Do Martian clay deposits prove existence of liquid water? No.

A study found that the types of clays found on Mars to not necessarily require Earthlike aquatic conditions.

JPL-Caltech/Cornell Univ./Arizona State Univ./NASA/Reuters
Rock fins up to about 1 foot tall are visible in this image by NASA's Mars Exploration Rover Opportunity taken on August 23. Orbital investigation of the area has identified a possibility of clay minerals in this area of the Cape York segment of the western rim of Endeavour Crater.

In the hunt for evidence of a warmer, wetter past on Mars, clay deposits have been viewed as good indications that stable liquid water existed on its surface for some time — perhaps even long enough to allow life to develop. But new research conducted here on Earth shows that some clays don’t necessarily need lakes of liquid water to form. Instead they can be the result of volcanic activity, which is not nearly so hospitable to life.

A research team led by Alain Meunier of the Université de Poitiers in France studied lavas containing iron and magnesium — similar to ancient clays identified on the surface of Mars — in the French Polynesian atoll of Moruroa. The team’s findings show that the same types of clay outcrops can be caused by the solidifying of water-rich magma in a volcanic environment, and don’t require Earthlike aquatic conditions at all.

The results also correlate to the deuterium-to-hydrogen (D/H) ratio within clays found in Martian meteorites.

Read: Life from Mars Could Have Polluted Earth

“To crystallize, clays need water but not necessarily liquid water,” said Alain Meunier to the Agençe France-Presse (AFP). “Consequently, they cannot be used to prove that the planet was habitable or not during its early history.”

Additionally, the clay deposits found on Mars can be several hundred meters thick, which seems to be more indicative of upwelling magma than interactions with water.

“[This] new hypothesis proposes that the minerals instead formed during brief periods of magmatic degassing, diminishing the prospects for signs of life in these settings,” wrote Brian Hynek from the Department of Geological Sciences at the University of Colorado, in response to the paper by Meunier et al. which was published in the September 9 edition of the journal Nature Geoscience.

This does not necessarily mean that all Martian clays weren’t formed in the presence of water, however. Gale Crater — where NASA’s Curiosity rover is now exploring — could very well have been the site of a Martian lake, billions of years in the past. Clays found there could have been created by water.

Read: Take a Trip to Explore Gale Crater

According to Bethany Ehlmann of the California Institute of Technology, co-author of the study, “there are particular characteristics of texture” to clays formed under different conditions, and “Gale is a different flavor of Mars.”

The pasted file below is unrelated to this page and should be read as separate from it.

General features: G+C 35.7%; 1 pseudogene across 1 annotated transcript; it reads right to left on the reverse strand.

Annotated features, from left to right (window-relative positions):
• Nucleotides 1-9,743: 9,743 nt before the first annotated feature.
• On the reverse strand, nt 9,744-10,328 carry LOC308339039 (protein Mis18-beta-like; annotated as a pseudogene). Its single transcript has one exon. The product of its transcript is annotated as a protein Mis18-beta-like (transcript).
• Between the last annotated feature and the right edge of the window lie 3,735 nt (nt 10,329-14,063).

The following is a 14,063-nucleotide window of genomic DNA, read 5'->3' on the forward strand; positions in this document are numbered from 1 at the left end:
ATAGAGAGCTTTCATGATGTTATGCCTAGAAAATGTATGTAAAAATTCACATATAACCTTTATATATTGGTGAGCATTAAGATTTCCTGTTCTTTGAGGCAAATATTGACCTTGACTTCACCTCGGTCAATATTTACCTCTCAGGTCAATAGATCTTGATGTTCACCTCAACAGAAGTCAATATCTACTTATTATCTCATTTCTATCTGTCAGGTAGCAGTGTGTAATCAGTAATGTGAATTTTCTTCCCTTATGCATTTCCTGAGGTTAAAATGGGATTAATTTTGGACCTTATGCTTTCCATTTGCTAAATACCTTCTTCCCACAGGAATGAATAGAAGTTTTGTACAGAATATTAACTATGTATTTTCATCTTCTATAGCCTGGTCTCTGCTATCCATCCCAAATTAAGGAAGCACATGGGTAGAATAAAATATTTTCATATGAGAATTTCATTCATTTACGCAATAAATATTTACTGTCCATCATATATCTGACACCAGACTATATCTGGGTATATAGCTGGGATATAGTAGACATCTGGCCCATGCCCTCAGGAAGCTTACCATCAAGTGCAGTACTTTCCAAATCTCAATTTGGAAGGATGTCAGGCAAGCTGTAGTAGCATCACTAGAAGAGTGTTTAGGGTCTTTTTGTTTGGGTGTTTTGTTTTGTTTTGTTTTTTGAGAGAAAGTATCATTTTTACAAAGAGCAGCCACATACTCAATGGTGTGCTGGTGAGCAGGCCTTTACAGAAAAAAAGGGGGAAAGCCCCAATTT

Perhaps Curiosity will yet discover if Gale’s original flavor was more cool and wet than hot and spicy.

Read more on New Scientist and Cosmos Magazine.

Inset image: Moruroa Atoll (NASA) 

Jason Major is a graphic artist from Rhode Island now living and working in Dallas, Texas. He writes about astronomy and space exploration on his blog Lights In The Dark, on Universe Today and also on Discovery News.

This story originally appeared in Universe Today.

Want to stay on top of all the space news? Follow @universetoday on Twitter

You've read  of  free articles. Subscribe to continue.
Real news can be honest, hopeful, credible, constructive.
What is the Monitor difference? Tackling the tough headlines – with humanity. Listening to sources – with respect. Seeing the story that others are missing by reporting what so often gets overlooked: the values that connect us. That’s Monitor reporting – news that changes how you see the world.

Dear Reader,

About a year ago, I happened upon this statement about the Monitor in the Harvard Business Review – under the charming heading of “do things that don’t interest you”:

“Many things that end up” being meaningful, writes social scientist Joseph Grenny, “have come from conference workshops, articles, or online videos that began as a chore and ended with an insight. My work in Kenya, for example, was heavily influenced by a Christian Science Monitor article I had forced myself to read 10 years earlier. Sometimes, we call things ‘boring’ simply because they lie outside the box we are currently in.”

If you were to come up with a punchline to a joke about the Monitor, that would probably be it. We’re seen as being global, fair, insightful, and perhaps a bit too earnest. We’re the bran muffin of journalism.

But you know what? We change lives. And I’m going to argue that we change lives precisely because we force open that too-small box that most human beings think they live in.

The Monitor is a peculiar little publication that’s hard for the world to figure out. We’re run by a church, but we’re not only for church members and we’re not about converting people. We’re known as being fair even as the world becomes as polarized as at any time since the newspaper’s founding in 1908.

We have a mission beyond circulation, we want to bridge divides. We’re about kicking down the door of thought everywhere and saying, “You are bigger and more capable than you realize. And we can prove it.”

If you’re looking for bran muffin journalism, you can subscribe to the Monitor for $15. You’ll get the Monitor Weekly magazine, the Monitor Daily email, and unlimited access to

QR Code to Do Martian clay deposits prove existence of liquid water? No.
Read this article in
QR Code to Subscription page
Start your subscription today